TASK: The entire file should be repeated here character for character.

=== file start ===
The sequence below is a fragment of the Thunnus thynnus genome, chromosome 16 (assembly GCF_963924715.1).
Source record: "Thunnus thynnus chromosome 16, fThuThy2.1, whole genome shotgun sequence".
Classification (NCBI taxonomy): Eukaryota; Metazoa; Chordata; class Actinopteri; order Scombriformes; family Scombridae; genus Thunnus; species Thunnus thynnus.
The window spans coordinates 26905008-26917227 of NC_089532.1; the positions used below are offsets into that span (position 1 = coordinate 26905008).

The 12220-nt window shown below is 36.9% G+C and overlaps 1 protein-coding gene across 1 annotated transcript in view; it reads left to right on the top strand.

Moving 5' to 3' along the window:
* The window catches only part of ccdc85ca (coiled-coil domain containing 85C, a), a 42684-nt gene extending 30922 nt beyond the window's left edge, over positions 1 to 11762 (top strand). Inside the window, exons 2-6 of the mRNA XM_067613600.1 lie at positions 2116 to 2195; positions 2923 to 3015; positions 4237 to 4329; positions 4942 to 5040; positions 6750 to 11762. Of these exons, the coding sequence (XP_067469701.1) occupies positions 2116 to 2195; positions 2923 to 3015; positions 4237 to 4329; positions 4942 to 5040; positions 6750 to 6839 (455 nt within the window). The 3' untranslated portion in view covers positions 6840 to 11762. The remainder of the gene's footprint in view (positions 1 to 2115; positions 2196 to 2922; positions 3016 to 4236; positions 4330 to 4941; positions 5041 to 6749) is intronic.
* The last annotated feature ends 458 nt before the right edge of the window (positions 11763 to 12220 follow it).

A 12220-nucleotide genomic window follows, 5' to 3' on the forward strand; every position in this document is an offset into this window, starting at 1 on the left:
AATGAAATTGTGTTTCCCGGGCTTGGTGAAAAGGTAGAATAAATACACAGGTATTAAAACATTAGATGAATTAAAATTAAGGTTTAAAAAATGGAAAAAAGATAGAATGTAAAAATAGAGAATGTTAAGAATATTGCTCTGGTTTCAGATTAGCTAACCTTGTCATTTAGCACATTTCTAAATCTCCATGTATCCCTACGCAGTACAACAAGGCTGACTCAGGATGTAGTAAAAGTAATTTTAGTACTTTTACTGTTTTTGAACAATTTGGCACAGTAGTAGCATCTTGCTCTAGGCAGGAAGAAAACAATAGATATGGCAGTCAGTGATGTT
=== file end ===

The sequence below is a fragment of the Thunnus thynnus genome, chromosome 16 (assembly GCF_963924715.1).
Source record: "Thunnus thynnus chromosome 16, fThuThy2.1, whole genome shotgun sequence".
Classification (NCBI taxonomy): Eukaryota; Metazoa; Chordata; class Actinopteri; order Scombriformes; family Scombridae; genus Thunnus; species Thunnus thynnus.
The window spans coordinates 26905008-26917227 of NC_089532.1; the positions used below are offsets into that span (position 1 = coordinate 26905008).

The 12220-nt window shown below is 36.9% G+C and overlaps 1 protein-coding gene across 1 annotated transcript in view; it reads left to right on the top strand.

Moving 5' to 3' along the window:
* The window catches only part of ccdc85ca (coiled-coil domain containing 85C, a), a 42684-nt gene extending 30922 nt beyond the window's left edge, over positions 1 to 11762 (top strand). Inside the window, exons 2-6 of the mRNA XM_067613600.1 lie at positions 2116 to 2195; positions 2923 to 3015; positions 4237 to 4329; positions 4942 to 5040; positions 6750 to 11762. Of these exons, the coding sequence (XP_067469701.1) occupies positions 2116 to 2195; positions 2923 to 3015; positions 4237 to 4329; positions 4942 to 5040; positions 6750 to 6839 (455 nt within the window). The 3' untranslated portion in view covers positions 6840 to 11762. The remainder of the gene's footprint in view (positions 1 to 2115; positions 2196 to 2922; positions 3016 to 4236; positions 4330 to 4941; positions 5041 to 6749) is intronic.
* The last annotated feature ends 458 nt before the right edge of the window (positions 11763 to 12220 follow it).

A 12220-nucleotide genomic window follows, 5' to 3' on the forward strand; every position in this document is an offset into this window, starting at 1 on the left:
AATGAAATTGTGTTTCCCGGGCTTGGTGAAAAGGTAGAATAAATACACAGGTATTAAAACATTAGATGAATTAAAATTAAGGTTTAAAAAATGGAAAAAAGATAGAATGTAAAAATAGAGAATGTTAAGAATATTGCTCTGGTTTCAGATTAGCTAACCTTGTCATTTAGCACATTTCTAAATCTCCATGTATCCCTACGCAGTACAACAAGGCTGACTCAGGATGTAGTAAAAGTAATTTTAGTACTTTTACTGTTTTTGAACAATTTGGCACAGTAGTAGCATCTTGCTCTAGGCAGGAAGAAAACAATAGATATGGCAGTCAGTGATGTT